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Irish feel cheated after controversial loss

Posted by Matt Pepin, Boston.com Staff  November 19, 2009 09:11 AM

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By Mark Stokes
 
Back in 1981, Michel Platini, echoed the sentiments of then-France manager Michel Hidalgo, and claimed that if there was any justice in the world, Ireland would qualify for a major soccer tournament.

That statement followed a desperately unlucky campaign by the Boys in Green (losing out on goal difference) against Holland, Belgium and the French in an effort to reach the World Cup finals in Spain the following year.

Twenty-eight years later, Platini’s words came back to haunt him as the UEFA President remained deafeningly quiet following one of the biggest injustices the game has ever seen, a wrong which, as luck would have it, was perpetrated against the Irish on Wednesday night at Paris’s Stade de France.

Chasing a 1-0 deficit from Saturday’s first leg in Dublin, the Irish got just what the doctor ordered when Robbie Keane netted on 33 minutes. The visitors, playing some superb football, might have finished off the tie with a second, but their efforts came agonizingly close on four occasions.

Fast forward 70 enthralling minutes to extra time, where Thierry Henry chased a long pass into the Irish penalty area. With the ball headed out of play, and another French opportunity gone begging, the Barcelona based ‘ambassador of football’ stuck out his left hand to control the ball illegally, not once but twice, and then squared to William Gallas who scored in an unguarded net.

Henry even admitted it afterward:

“I will be honest, it was a handball. But I’m not the ref,” he said. “I played it. The ref allowed it. That’s a question you should ask him."

“I’m in the box, there are two defenders in front of me. The ball bounced off my hand, the referee did not see it and I played on."

The French striker was more than a little evasive in saying the ball bounced off his hand - rather he reached out and caught the thing in a move Randy Moss would have been proud of.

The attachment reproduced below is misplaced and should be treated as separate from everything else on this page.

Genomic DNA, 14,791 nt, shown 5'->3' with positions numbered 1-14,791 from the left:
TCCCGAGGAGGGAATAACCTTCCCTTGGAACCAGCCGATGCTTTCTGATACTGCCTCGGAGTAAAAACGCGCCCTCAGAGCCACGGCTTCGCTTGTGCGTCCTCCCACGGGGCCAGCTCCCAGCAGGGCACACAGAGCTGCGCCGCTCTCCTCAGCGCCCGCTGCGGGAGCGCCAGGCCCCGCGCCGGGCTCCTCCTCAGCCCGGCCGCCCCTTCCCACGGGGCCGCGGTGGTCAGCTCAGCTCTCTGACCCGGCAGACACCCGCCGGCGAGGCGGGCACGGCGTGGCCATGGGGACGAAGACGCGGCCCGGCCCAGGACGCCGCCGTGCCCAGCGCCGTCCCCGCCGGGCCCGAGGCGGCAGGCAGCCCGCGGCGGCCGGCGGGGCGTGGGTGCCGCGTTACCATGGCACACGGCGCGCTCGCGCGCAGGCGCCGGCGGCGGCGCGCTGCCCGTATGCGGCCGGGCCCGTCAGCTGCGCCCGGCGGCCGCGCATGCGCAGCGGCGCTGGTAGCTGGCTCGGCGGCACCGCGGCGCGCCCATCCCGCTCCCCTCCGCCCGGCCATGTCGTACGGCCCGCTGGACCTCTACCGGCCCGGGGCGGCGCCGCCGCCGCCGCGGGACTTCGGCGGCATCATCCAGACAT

Though it was admirable of the French World Cup winner to admit his sins, the hurt wasn’t any less for Ireland and their fans who were devastated after missing out on the World Cup through what coach Giovanni Trapattoni called a “great mistake” by Swedish referee Martin Hansson.

“I told the referee that it is possible to make great mistakes,” Trapattoni said. “It is a bitter evening.”

Trapattoni made the valid point that the official should have talked to his assistants before awarding the goal, the Italian’s wish that he might also have interacted with Henry being slightly ambitious.

“All the European people saw the game and what happened. France played a good game in Dublin, but this time we played better and over the two games we deserved to go to South Africa,” Trapattoni said.

“The hand was so obvious, we're disgusted,” Robbie Keane said after the game before aiming a broadside at football’s governing body. “FIFA absolutely did not want Ireland at World Cup.”

And inevitably Platini’s name came into the mix once more (after the French victory) as the Frenchman was blamed, along with FIFA’s number one, Sepp Blatter, for arranging an easier passage for his compatriots in the playoffs.

With eight countries vying for the final four spots in Europe, FIFA curiously decided to seed the draw - a move which drew the ire of the smaller countries like Ireland, Bosnia, Slovenia and Ukraine (this ‘seeding’ process wasn’t part of the initial rules of the competition).

But while the seeding argument will likely soon drift over the horizon, the handball incident in Paris, which is already being likened to Diego Maradona’s ‘Hand of God’ goal in Mexico in 1986, will not. The clamor for TV replays in soccer is likely to reach a crescendo now.

Everything You Needed To Know About FIFA:

Those in charge of the world’s most popular game, had on their own web site within hours of the Paris World Cup tie, the following entitled article: ‘Gallas Breaks Irish Hearts’

The article rambled on for 637 words, yet made no mention at all (that’s nada, rien, nothing) of a handball during the game. Go figure?

This blog is not written or edited by Boston.com or the Boston Globe.
The author is solely responsible for the content.

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About Corner Kicks: Julian Cardillo offers insight and analysis about the New England Revolution as well as European and international soccer.

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